Finance minister promises tax bonanza

 In News, Public debt, Public deficit and Budget deficit, Public Financing, Tax

Socialist parties are usually known for taxing taxpayers to the hilt, but not in the case of Portugal’s governing PS socialist party which has pledged to make a major tax giveaway; perhaps the largest in more than a decade.

The tax burden being organised by Finances minister, Fernando Medina will be the second largest reduction in taxes ever according to Portugal’s Stability Programme 2023-2027 document which was winged to Brussels and the Portuguese Parliament on Monday.
The record was set in 2009 during the José Sócrates government when the Finances minister at the time was Fernando Teixeira. It was achieved during a difficult economic and financial context – after the US housing crisis and collapse of Lehman Brothers – and when Portugal’s economy was in recession (it fell 3% that year), despite inflation being negative. (Deflation)
At that time unemployment was running at 9% of the working population and heading for a record 10%. The tax giveaway then was seen very much as a way of stimulating the lacklustre Portuguese economy which had tanked and was trawling along the bottom of Europe’s league tables alongside Ireland, Greece and Italy. It was also meant to provide a boost to struggling Portuguese companies.
It came too little, too late and by 2011 the costs of Portugal’s borrowing on the international lending markets saw sovereign bonds having to offer an unsustainable 7% to lenders. The money ran out, the loans dried up, and Portugal had to call in the IMF and ECB to provide a €78Bn bailout.
Things are different now. Inflation is high and interest rates are also high to deal with it, with a threat of global recession, a scenario that Fernando Medina rules out.
“The risks of recession in 2023 have subsided taking into account the available indicators and the economy got off to a better start in 2023 than had been expected, likely to increase 0.6% in real terms in the first quarter compared to the last quarter of 2022,” said Fernando Medina on Friday in the Portuguese Parliament.
The minister said he was convinced that this year’s growth would be surprisingly positive (+1.9%) thanks to “a greater growth in exports” and “less growth in imports” and said that the tourism sector was expected to contribute towards the positive figures.
“The economy behaved better in the last quarter of 2022 than expected”, a time when quarterly growth (QoQ) was 0.3%, according to the INE.
But in 2022 inflation also meant that companies were able to increase their turnover and improve their margins, as was confirmed by the Bank of Portugal, the European Commission and the International Monetary Fund.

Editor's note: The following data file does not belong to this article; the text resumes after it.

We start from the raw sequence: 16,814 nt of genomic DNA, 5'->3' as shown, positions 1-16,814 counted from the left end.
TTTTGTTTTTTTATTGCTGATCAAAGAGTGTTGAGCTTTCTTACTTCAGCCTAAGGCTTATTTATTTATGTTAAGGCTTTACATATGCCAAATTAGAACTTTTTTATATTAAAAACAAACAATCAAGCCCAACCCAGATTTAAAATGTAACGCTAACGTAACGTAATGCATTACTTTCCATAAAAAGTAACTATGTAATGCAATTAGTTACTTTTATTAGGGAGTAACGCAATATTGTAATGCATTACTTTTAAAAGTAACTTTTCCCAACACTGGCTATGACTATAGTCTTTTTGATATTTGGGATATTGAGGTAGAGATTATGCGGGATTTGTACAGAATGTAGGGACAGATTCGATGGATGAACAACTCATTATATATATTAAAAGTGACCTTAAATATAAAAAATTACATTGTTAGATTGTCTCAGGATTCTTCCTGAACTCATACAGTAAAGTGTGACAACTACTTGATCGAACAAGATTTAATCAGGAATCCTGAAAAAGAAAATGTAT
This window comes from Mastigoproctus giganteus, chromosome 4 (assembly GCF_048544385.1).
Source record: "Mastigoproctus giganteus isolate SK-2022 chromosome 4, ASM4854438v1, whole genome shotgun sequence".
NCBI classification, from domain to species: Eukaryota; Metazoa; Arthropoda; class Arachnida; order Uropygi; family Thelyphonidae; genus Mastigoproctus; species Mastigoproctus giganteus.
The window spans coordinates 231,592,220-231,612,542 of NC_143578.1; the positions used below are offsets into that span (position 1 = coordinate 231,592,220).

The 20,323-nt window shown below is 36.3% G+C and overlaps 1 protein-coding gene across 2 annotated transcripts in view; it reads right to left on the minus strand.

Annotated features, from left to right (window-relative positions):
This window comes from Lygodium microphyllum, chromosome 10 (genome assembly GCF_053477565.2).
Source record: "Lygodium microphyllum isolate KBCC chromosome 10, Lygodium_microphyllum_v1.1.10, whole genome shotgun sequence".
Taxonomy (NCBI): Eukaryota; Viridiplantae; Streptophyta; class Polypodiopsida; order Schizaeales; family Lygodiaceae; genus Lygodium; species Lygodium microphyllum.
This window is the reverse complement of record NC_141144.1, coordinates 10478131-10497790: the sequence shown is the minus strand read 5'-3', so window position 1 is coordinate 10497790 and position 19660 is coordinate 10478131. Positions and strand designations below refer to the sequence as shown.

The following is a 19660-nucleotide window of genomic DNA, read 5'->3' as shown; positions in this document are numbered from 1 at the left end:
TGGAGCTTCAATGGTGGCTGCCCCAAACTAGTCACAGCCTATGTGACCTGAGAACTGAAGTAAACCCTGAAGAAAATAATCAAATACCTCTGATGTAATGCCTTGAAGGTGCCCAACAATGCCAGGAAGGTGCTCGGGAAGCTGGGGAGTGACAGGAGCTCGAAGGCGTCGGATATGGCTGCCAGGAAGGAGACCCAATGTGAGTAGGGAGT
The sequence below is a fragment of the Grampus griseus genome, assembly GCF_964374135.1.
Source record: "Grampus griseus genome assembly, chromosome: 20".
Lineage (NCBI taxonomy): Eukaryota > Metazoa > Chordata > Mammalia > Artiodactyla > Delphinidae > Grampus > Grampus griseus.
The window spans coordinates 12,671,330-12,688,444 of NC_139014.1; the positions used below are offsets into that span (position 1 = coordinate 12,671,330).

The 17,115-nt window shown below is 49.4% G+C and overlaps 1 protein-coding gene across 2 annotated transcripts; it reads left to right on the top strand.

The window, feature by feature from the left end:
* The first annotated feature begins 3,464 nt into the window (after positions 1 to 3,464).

Both Portugal’s tax and social security entities also benefitted with more revenues since more companies turnover meant more profits and more jobs in 2022.
“Tax revenues on IRC grew 59.6% in 2022 after having fallen 6.5% in 2021. The nominal increase in IRC in 2022 was €2.8Bn, more than overtaking pre-pandemic levels, reflecting a more favourable performance in the Portuguese economy” last year states the INE.
In 2022 VAT represented 61.5% of revenues (58.4% in 2021) or 22.6Bn (+€3.3Bn on 2021), corresponding to an increase of 18.1% (increased 13.7% in 2021).
This current crisis of inflation and high interest rates is so different from the crisis in 2008-2014 in Portugal that tax revenues hit a record in 2022 that was the equivalent of 38.2% of GDP.
However, Medina now suggests a tax revenue target of 37.2% of GDP for 2023 in the new Stability Programme for 2023-2027.
The idea is to get the tax burden down to a rate of one decimal point fraction per year to 36.8% of GDP in 2027.
With high employment at a historic maximum and inflation coming down ( the target is 5.1% by the end of 2023), and mortgage interest rates at 3.8%, the Government thinks it has the conditions to leave the crisis behind it and, at the same time, give back some of the gains made by the State through taxes as a result of higher inflation.
Medina plans to reduce the IRS tax rate on employees, starting this year and continuing next, by around €2,000 million a year to 2027.
He said that through this measure the Government intends to achieve a “greater balance” between employees’ incomes and the taxes they have to pay.
This already has taken into account the €410 million in VAT at 0% on basic foodstuffs and lost to the government because of the cost of living crisis. The Finance minister also has room to slash taxes because of “healthy and balanced growth” close to 2% per year for the next five years which will mean that the public deficit will disappear in 2026 and the accumulated debt will fall below 100% of Portugal’s GDP with the next two years. Time will tell if Fernando Medina can pull that rabbit out of the hat!


Photo: Rodrigo Antunes, Lusa.